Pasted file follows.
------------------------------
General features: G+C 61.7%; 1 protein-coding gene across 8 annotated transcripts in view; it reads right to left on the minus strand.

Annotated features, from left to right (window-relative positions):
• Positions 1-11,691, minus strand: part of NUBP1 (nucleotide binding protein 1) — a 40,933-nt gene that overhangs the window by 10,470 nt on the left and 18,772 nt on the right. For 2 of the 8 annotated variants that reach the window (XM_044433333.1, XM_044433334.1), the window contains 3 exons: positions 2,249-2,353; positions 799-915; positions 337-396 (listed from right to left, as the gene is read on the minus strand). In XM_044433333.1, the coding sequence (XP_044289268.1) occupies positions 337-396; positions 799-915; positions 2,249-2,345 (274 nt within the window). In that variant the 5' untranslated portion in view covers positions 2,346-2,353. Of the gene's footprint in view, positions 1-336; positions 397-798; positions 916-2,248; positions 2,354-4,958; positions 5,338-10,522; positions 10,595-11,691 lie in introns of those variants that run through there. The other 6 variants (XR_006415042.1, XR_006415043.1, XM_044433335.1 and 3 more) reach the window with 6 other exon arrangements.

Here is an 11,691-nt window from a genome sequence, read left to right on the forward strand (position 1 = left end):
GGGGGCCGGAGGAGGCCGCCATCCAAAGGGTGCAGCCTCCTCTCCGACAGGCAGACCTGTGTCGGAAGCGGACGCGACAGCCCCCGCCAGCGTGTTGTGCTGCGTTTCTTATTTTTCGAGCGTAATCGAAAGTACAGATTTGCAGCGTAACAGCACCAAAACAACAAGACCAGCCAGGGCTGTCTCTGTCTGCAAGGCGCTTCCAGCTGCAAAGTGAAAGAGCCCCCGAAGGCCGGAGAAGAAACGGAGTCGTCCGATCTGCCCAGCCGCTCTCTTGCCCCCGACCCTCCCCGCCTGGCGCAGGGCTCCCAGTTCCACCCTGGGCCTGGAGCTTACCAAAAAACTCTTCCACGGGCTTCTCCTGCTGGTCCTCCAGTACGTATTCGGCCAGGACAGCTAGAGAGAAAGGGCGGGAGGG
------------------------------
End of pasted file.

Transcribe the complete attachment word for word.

General features: G+C 61.7%; 1 protein-coding gene across 8 annotated transcripts in view; it reads right to left on the minus strand.

Annotated features, from left to right (window-relative positions):
• Positions 1-11,691, minus strand: part of NUBP1 (nucleotide binding protein 1) — a 40,933-nt gene that overhangs the window by 10,470 nt on the left and 18,772 nt on the right. For 2 of the 8 annotated variants that reach the window (XM_044433333.1, XM_044433334.1), the window contains 3 exons: positions 2,249-2,353; positions 799-915; positions 337-396 (listed from right to left, as the gene is read on the minus strand). In XM_044433333.1, the coding sequence (XP_044289268.1) occupies positions 337-396; positions 799-915; positions 2,249-2,345 (274 nt within the window). In that variant the 5' untranslated portion in view covers positions 2,346-2,353. Of the gene's footprint in view, positions 1-336; positions 397-798; positions 916-2,248; positions 2,354-4,958; positions 5,338-10,522; positions 10,595-11,691 lie in introns of those variants that run through there. The other 6 variants (XR_006415042.1, XR_006415043.1, XM_044433335.1 and 3 more) reach the window with 6 other exon arrangements.

Here is an 11,691-nt window from a genome sequence, read left to right on the forward strand (position 1 = left end):
GGGGGCCGGAGGAGGCCGCCATCCAAAGGGTGCAGCCTCCTCTCCGACAGGCAGACCTGTGTCGGAAGCGGACGCGACAGCCCCCGCCAGCGTGTTGTGCTGCGTTTCTTATTTTTCGAGCGTAATCGAAAGTACAGATTTGCAGCGTAACAGCACCAAAACAACAAGACCAGCCAGGGCTGTCTCTGTCTGCAAGGCGCTTCCAGCTGCAAAGTGAAAGAGCCCCCGAAGGCCGGAGAAGAAACGGAGTCGTCCGATCTGCCCAGCCGCTCTCTTGCCCCCGACCCTCCCCGCCTGGCGCAGGGCTCCCAGTTCCACCCTGGGCCTGGAGCTTACCAAAAAACTCTTCCACGGGCTTCTCCTGCTGGTCCTCCAGTACGTATTCGGCCAGGACAGCTAGAGAGAAAGGGCGGGAGGG